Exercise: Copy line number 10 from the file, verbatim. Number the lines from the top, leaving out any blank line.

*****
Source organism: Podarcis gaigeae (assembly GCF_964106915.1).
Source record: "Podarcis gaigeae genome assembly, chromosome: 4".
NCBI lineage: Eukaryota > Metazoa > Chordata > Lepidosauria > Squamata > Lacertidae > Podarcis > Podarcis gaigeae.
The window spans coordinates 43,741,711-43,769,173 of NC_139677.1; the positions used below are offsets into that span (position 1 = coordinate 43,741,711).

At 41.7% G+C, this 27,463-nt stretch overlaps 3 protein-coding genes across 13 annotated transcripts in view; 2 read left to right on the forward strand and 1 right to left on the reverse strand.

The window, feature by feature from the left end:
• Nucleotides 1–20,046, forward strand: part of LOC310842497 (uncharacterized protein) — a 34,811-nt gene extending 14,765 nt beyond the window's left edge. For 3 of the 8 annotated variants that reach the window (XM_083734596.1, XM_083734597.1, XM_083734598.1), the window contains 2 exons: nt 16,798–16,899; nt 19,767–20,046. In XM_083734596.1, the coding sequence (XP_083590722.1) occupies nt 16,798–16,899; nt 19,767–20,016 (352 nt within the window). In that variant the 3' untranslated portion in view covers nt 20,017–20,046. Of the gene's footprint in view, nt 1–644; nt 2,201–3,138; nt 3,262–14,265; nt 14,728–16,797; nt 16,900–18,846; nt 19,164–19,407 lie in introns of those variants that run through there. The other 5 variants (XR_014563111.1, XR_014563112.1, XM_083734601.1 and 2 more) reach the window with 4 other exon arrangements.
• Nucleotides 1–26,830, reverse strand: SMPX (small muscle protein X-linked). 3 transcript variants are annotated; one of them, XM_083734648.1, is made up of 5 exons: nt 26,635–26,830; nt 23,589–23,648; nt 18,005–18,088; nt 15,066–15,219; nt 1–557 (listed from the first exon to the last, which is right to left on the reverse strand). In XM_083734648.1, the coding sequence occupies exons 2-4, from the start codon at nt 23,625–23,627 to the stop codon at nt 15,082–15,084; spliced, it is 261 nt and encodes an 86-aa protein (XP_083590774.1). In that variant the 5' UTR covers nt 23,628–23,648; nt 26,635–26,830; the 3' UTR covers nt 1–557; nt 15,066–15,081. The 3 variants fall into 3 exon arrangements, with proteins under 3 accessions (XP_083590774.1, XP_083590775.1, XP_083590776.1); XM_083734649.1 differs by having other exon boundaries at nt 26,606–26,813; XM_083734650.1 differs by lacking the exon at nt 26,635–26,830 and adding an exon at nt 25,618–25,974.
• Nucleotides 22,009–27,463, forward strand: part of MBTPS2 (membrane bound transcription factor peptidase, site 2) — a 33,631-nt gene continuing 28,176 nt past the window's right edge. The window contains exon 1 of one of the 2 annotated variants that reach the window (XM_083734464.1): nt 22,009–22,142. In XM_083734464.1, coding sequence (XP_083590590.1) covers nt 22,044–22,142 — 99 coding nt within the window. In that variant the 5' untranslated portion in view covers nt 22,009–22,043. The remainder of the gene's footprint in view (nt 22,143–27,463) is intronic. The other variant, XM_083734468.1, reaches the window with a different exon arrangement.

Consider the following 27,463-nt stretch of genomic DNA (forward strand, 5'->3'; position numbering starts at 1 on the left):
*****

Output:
Consider the following 27,463-nt stretch of genomic DNA (forward strand, 5'->3'; position numbering starts at 1 on the left):